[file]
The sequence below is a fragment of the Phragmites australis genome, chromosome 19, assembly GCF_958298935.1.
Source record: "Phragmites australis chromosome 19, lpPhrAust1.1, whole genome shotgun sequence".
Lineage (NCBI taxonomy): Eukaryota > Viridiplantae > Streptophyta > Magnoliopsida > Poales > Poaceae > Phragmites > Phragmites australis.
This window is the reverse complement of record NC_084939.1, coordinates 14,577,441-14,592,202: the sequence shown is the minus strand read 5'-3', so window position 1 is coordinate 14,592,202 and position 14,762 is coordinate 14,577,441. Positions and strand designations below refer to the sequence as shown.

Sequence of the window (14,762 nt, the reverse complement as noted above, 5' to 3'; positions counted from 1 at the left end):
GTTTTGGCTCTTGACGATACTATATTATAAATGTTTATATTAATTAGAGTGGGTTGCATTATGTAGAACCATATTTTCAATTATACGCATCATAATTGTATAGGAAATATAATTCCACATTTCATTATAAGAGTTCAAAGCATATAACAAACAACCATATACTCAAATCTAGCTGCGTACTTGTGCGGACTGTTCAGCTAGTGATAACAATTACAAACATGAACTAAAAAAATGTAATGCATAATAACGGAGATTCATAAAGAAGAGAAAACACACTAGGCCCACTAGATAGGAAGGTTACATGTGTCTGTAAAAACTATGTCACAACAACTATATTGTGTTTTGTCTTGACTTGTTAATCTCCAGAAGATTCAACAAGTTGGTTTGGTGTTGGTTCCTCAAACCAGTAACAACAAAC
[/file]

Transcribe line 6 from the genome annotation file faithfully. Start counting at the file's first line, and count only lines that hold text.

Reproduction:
GTTTTGGCTCTTGACGATACTATATTATAAATGTTTATATTAATTAGAGTGGGTTGCATTATGTAGAACCATATTTTCAATTATACGCATCATAATTGTATAGGAAATATAATTCCACATTTCATTATAAGAGTTCAAAGCATATAACAAACAACCATATACTCAAATCTAGCTGCGTACTTGTGCGGACTGTTCAGCTAGTGATAACAATTACAAACATGAACTAAAAAAATGTAATGCATAATAACGGAGATTCATAAAGAAGAGAAAACACACTAGGCCCACTAGATAGGAAGGTTACATGTGTCTGTAAAAACTATGTCACAACAACTATATTGTGTTTTGTCTTGACTTGTTAATCTCCAGAAGATTCAACAAGTTGGTTTGGTGTTGGTTCCTCAAACCAGTAACAACAAAC